Blog Roundup – January
January is always filled with resolutions. Given how cliché` the subject can be, I found Ana Ashby’s reflection on preferring “Merry Christmas” to “Happy Holidays” refreshing and honest. Other blogs last month spoke to my own resolutions, though mine are not nearly as unique and well-put as Ana’s. Loosely speaking, I’d like to get outside of my comfort zone more this year.
With that in mind, I recently went to Sunday worship at St. Sabina’s, a predominantly African-American church on Chicago’s south side. Geographically and culturally, it couldn’t have been more different from my north side apartment and my mostly white, mostly subdued Lutheran home church in Michigan. At St. Sabina’s, parishioners regularly murmured “Thank you, Jesus;” we embraced one another openly rather than awkwardly shaking hands during the passing of the peace; and the homily lasted longer than many of my home church’s services.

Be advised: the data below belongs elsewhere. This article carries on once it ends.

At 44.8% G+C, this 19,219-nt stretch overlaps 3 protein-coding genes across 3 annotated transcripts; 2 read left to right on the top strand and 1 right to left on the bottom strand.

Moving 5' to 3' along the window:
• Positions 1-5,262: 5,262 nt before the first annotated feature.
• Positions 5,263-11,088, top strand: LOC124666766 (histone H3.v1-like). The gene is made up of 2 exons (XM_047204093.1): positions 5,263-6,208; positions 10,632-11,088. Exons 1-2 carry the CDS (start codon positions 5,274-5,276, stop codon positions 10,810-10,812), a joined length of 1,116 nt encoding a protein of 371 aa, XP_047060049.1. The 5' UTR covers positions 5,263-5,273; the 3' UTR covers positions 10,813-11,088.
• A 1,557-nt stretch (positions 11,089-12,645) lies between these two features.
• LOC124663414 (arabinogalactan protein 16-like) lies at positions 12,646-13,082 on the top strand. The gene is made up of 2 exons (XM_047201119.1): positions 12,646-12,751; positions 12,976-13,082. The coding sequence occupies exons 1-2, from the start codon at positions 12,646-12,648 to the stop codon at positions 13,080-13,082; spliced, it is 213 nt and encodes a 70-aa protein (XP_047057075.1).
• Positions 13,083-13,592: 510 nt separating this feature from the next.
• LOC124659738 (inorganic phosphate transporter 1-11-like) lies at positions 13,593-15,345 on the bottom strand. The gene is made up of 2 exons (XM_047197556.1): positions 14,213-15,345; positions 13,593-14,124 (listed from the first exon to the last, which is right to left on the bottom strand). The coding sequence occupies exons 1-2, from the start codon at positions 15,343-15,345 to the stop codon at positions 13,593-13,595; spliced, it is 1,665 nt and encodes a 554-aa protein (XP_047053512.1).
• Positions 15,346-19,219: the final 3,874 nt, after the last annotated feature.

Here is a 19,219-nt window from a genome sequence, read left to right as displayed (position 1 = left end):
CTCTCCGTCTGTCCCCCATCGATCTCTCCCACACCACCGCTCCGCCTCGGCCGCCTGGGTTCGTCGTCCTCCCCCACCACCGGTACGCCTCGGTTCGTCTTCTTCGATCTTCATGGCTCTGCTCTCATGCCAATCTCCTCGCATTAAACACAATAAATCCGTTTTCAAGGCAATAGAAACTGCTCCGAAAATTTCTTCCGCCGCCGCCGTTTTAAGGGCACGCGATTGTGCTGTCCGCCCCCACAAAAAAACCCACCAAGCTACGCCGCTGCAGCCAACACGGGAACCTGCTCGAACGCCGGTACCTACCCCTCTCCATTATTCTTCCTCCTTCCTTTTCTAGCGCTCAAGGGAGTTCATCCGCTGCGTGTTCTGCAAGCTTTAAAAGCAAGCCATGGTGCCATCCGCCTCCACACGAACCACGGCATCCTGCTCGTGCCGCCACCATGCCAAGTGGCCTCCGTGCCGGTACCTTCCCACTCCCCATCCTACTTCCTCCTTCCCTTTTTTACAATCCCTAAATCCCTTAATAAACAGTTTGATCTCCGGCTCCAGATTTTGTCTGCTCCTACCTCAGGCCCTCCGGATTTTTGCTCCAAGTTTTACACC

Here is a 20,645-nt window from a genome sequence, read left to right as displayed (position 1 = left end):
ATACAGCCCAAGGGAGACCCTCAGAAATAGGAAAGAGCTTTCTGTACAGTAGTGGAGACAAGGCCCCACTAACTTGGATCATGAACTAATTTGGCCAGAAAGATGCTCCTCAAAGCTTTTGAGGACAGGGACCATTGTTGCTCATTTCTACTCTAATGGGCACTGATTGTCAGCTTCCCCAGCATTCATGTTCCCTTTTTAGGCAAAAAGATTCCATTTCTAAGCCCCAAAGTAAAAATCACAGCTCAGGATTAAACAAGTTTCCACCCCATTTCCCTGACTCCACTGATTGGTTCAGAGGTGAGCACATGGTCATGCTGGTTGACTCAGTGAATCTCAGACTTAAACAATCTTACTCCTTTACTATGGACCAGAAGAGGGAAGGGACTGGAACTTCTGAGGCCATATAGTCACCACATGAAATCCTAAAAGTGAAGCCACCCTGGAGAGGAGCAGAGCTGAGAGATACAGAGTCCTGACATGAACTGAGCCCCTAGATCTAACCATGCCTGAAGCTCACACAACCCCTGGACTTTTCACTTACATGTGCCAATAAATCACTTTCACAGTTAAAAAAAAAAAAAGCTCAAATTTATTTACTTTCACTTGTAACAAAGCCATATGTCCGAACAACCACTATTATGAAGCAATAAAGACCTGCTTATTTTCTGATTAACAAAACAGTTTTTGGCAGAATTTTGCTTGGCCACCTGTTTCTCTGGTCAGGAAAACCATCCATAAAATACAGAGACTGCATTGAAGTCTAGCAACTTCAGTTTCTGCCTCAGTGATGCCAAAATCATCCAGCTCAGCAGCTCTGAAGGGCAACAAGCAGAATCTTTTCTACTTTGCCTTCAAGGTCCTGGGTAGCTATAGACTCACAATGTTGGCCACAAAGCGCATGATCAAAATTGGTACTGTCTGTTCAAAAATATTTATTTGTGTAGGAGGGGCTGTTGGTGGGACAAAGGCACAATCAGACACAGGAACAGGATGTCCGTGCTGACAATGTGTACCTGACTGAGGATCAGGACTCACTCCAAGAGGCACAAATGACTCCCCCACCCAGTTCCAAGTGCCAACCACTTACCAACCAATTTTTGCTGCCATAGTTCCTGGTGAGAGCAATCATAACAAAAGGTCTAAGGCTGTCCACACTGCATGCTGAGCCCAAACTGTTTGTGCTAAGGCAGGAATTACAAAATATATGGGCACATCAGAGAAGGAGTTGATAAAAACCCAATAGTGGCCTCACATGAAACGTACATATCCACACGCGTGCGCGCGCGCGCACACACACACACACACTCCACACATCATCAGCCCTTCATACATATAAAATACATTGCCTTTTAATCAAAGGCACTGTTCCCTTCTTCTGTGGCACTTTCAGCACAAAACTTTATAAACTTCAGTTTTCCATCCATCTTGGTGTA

During the homily, the preacher spoke passionately about pursuing justice. I looked around and thought: how much this must matter to them, the fight for justice, in a way I can’t understand. They live with oppression and injustice every day. I, on the other hand, don’t know anything about what it means to deal with either of those, as much as I might like to talk about social justice.
I was born into nearly every privileged group in this country—white, middle-class, and Christian. I cannot speak to the struggle for reconciliation as Martin Luther King did, and as C. Nikole Saulsberry does in her moving reflection on his legacy. I am more like the people Skyler Oberst discusses in his blog: willing to help out during the holidays and not much more.
With that in mind, I’m coming to a second resolution: to talk less about Jesus. Not because I believe in God any less, but because to say I love Him and not genuinely work for His Kingdom is the epitome of religious hypocrisy, something Jesus abhorred. Hopefully in this blog roundup you’ll hear less about Jesus from me; hopefully if you meet me you’ll see more of Him in the way I live.
And I hope, too, that these blogs speak to your own personal struggles as they did to mine.
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